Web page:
The Morning Report
Get the news and information you need to take on the day.
If Convention Center expansion supporters have their way, hotel visitors will pay more when they visit town, thanks to an extra charge on their bills.
The taxpayer association, which you’d think would know a thing or two about taxes, says the expansion supporters are proposing a tax. In a parallel universe, that statement might be non-debatable. But we’re in San Diego, where everything has to be complicated.
It’s gotta be a “fee” — not a tax — to avoid having to be approved by voters. So supporters want it to be a fee, even though it will act like a tax. One supporter steers far clear of the word tax, although he says tax rates will go up.
The city claims its current hotel taxes are lower than elsewhere, but they’ll be higher than average when compared to a list of other cities if the tourist-tax-rate-hike deal goes through.
Politician Father Defends Son in Sentence Scandal
Fabian Nuñez, the former speaker of the state Assembly, is standing by both his son, who was convicted of taking part in a killing near San Diego State, and the former governor who set off a firestorm by lowering the son’s sentence.
Join thousands of San Diegans who get the day’s news in their inboxes every morning. Get the Morning Report now.
“My son didn’t kill anybody. He never admitted to killing anybody. He was never accused of killing anybody. From the very beginning, he was accused of aiding and abetting,” Nuñez tells The Sacramento Bee. The younger Nuñez was convicted of voluntary manslaughter.
Nuñez adds that ex-Governor Arnold Schwarzenegger was right to reduce his son’s sentence because he wasn’t the one who stabbed the victim. The San Diego County district attorney is suing to overturn the sentence commutation.
Fact-Checking ‘Zero’ Teacher Layoffs and Solar for SD
School board member Kevin Beiser, who’s a teacher himself, declared that San Diego’s schools haven’t laid off a single teacher in the past five years despite a blizzard of pink slips that told educators that their jobs might be history. San Diego Fact Check finds that the claim is “barely true.”
The district has indeed withdrawn hundreds of layoff warnings, but it actually did terminate about 200 teachers in 2008. It later asked them all to come back, but before that they were actually laid off and lost their jobs.
In another Fact Check, we examine a claim by former GOP Congressman Bob Livingston. He recently wrote a commentary rapping solar energy, saying you could try to soak up the sun in the entire Mojave Desert and still not have enough power to provide electricity to the city of San Diego.
His claim is false: the Mojave Desert could indeed power San Diego through solar energy, although getting the electricity here would be a challenge.
So would getting rid of all those inconveniently located lizards and snakes and cactuses. As you may recall from our story earlier this week, the city of San Diego even frowns on chickens near homes, so the xerophilous creatures are definitely not coming here.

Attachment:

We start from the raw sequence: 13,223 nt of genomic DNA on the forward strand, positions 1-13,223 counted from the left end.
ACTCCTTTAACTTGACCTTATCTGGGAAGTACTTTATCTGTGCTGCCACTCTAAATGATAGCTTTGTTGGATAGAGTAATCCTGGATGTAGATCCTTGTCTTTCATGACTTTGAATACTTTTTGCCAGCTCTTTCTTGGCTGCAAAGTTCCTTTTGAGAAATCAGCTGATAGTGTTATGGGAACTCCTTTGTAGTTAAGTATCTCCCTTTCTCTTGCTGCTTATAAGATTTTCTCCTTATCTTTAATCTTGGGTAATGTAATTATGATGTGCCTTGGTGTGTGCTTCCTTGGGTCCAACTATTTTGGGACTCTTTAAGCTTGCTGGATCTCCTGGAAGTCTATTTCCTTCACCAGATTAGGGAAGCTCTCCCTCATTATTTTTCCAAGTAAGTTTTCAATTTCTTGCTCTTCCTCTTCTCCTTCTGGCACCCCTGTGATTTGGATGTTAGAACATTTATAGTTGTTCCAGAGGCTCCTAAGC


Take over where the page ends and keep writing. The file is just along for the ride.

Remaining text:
As for me, I’ve already got enough desert-animal problems thanks to my neighbors, who dropped by a couple years ago and helpfully told me that their two-foot lizard had gone missing. “Don’t get too close: he’s not very nice.”
Court Rejects Appeal Against Pro-Labor Pact
A union-friendly labor pact approved by the San Diego school board a couple years ago doesn’t violate the law, an appeal court has ruled. As Emily Alpert explains, “the labor pact was deeply controversial when the school board agreed to it nearly two years ago. Such agreements typically involve a tit-for-tat in which a public agency sets rules on bidding, such as hiring workers through union halls, in exchange for unions promising not to strike.”
Historic Hotel Sale in Hillcrest
Hillcrest’s 82-suite Park Manor Suites, one of the most striking hotels in the city, is being sold for just $11.5 million to a company that specializes in time shares, the U-T reports. The Park Manor’s rooftop has been a hot spot for the gay community on Friday evenings at least since the 1990s, and its downstairs restaurant and bar have also been popular.
When the Internet Comes Home for the First Time
The debate over the future libraries in San Diego has sparked a lot of talk about whether they’re becoming as antiquated as your grandma’s Victrola. Who needs them when we’ve got Kindle and Google? Well, not all of us have them, as the HealthyCal.org news website reminds us: It follows a City Heights family as it gets computer and internet service for the first time.
Gnarly News for Surfing Madonna
The city of Encinitas says a popular but illegal stained-glass mosaic of a surfing Madonna can’t stay at its current location on a railroad bridge support, but it’s going to spend $2,000 to figure out if it can be preserved, the U-T reports. The mosaic, which has gotten national attention, is technically graffiti in the city’s eyes. Meanwhile, some critics say it’s a religious message on public property.
They sure sound annoyed. And annoying.
Please contact Randy Dotinga directly at firstname.lastname@example.org and follow him on Twitter: twitter.com/rdotinga.